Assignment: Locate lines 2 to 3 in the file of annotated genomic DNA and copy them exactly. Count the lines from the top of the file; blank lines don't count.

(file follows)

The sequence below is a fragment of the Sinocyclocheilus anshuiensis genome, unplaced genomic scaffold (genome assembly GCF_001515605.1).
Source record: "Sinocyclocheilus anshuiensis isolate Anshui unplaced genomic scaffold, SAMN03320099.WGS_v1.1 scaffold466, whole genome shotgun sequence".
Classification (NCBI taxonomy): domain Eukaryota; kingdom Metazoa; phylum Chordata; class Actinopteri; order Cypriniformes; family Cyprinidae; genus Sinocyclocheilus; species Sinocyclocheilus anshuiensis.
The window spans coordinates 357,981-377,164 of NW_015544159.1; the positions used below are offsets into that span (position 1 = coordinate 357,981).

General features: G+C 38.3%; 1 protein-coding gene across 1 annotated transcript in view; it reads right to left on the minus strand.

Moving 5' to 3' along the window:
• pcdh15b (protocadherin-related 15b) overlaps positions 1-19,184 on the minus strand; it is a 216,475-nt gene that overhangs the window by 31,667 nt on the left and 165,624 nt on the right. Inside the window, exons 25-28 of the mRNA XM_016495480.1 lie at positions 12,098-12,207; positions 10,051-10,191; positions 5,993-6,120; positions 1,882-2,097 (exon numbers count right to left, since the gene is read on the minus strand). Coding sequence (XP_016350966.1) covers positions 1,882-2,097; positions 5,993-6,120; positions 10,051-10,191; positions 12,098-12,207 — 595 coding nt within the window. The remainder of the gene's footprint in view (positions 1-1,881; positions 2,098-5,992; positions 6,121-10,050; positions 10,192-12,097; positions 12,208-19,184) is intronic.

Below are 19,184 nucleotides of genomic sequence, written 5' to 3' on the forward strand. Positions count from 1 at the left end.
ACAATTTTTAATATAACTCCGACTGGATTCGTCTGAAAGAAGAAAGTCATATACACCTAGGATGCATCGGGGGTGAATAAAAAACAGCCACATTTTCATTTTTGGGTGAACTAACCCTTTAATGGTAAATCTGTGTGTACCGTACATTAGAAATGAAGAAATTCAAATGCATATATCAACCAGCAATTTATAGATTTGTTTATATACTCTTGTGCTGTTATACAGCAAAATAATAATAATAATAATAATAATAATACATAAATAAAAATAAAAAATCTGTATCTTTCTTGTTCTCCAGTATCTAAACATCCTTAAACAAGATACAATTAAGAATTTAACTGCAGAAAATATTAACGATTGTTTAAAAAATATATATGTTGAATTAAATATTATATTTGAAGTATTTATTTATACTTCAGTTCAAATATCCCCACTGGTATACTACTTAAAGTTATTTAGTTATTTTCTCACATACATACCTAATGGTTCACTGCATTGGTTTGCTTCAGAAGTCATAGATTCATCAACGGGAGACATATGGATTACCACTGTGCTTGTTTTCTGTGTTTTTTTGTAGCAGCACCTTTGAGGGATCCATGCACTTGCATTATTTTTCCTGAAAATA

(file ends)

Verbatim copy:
Source record: "Sinocyclocheilus anshuiensis isolate Anshui unplaced genomic scaffold, SAMN03320099.WGS_v1.1 scaffold466, whole genome shotgun sequence".
Classification (NCBI taxonomy): domain Eukaryota; kingdom Metazoa; phylum Chordata; class Actinopteri; order Cypriniformes; family Cyprinidae; genus Sinocyclocheilus; species Sinocyclocheilus anshuiensis.